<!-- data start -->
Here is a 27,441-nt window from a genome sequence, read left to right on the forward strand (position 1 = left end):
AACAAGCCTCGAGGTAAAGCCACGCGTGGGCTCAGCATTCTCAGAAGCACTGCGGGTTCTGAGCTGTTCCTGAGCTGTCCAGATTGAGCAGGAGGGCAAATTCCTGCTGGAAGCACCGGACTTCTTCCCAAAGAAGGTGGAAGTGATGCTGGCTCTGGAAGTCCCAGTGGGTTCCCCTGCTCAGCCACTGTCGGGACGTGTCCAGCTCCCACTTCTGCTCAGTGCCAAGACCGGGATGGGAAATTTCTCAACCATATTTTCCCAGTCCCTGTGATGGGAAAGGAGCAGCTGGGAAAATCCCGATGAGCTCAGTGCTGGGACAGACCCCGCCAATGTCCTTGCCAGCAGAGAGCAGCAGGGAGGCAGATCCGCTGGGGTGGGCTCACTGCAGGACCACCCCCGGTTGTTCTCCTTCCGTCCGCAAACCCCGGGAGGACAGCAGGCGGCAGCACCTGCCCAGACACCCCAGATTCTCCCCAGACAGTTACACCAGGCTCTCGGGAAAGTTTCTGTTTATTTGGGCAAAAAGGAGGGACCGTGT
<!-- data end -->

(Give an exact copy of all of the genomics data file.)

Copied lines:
Here is a 27,441-nt window from a genome sequence, read left to right on the forward strand (position 1 = left end):
AACAAGCCTCGAGGTAAAGCCACGCGTGGGCTCAGCATTCTCAGAAGCACTGCGGGTTCTGAGCTGTTCCTGAGCTGTCCAGATTGAGCAGGAGGGCAAATTCCTGCTGGAAGCACCGGACTTCTTCCCAAAGAAGGTGGAAGTGATGCTGGCTCTGGAAGTCCCAGTGGGTTCCCCTGCTCAGCCACTGTCGGGACGTGTCCAGCTCCCACTTCTGCTCAGTGCCAAGACCGGGATGGGAAATTTCTCAACCATATTTTCCCAGTCCCTGTGATGGGAAAGGAGCAGCTGGGAAAATCCCGATGAGCTCAGTGCTGGGACAGACCCCGCCAATGTCCTTGCCAGCAGAGAGCAGCAGGGAGGCAGATCCGCTGGGGTGGGCTCACTGCAGGACCACCCCCGGTTGTTCTCCTTCCGTCCGCAAACCCCGGGAGGACAGCAGGCGGCAGCACCTGCCCAGACACCCCAGATTCTCCCCAGACAGTTACACCAGGCTCTCGGGAAAGTTTCTGTTTATTTGGGCAAAAAGGAGGGACCGTGT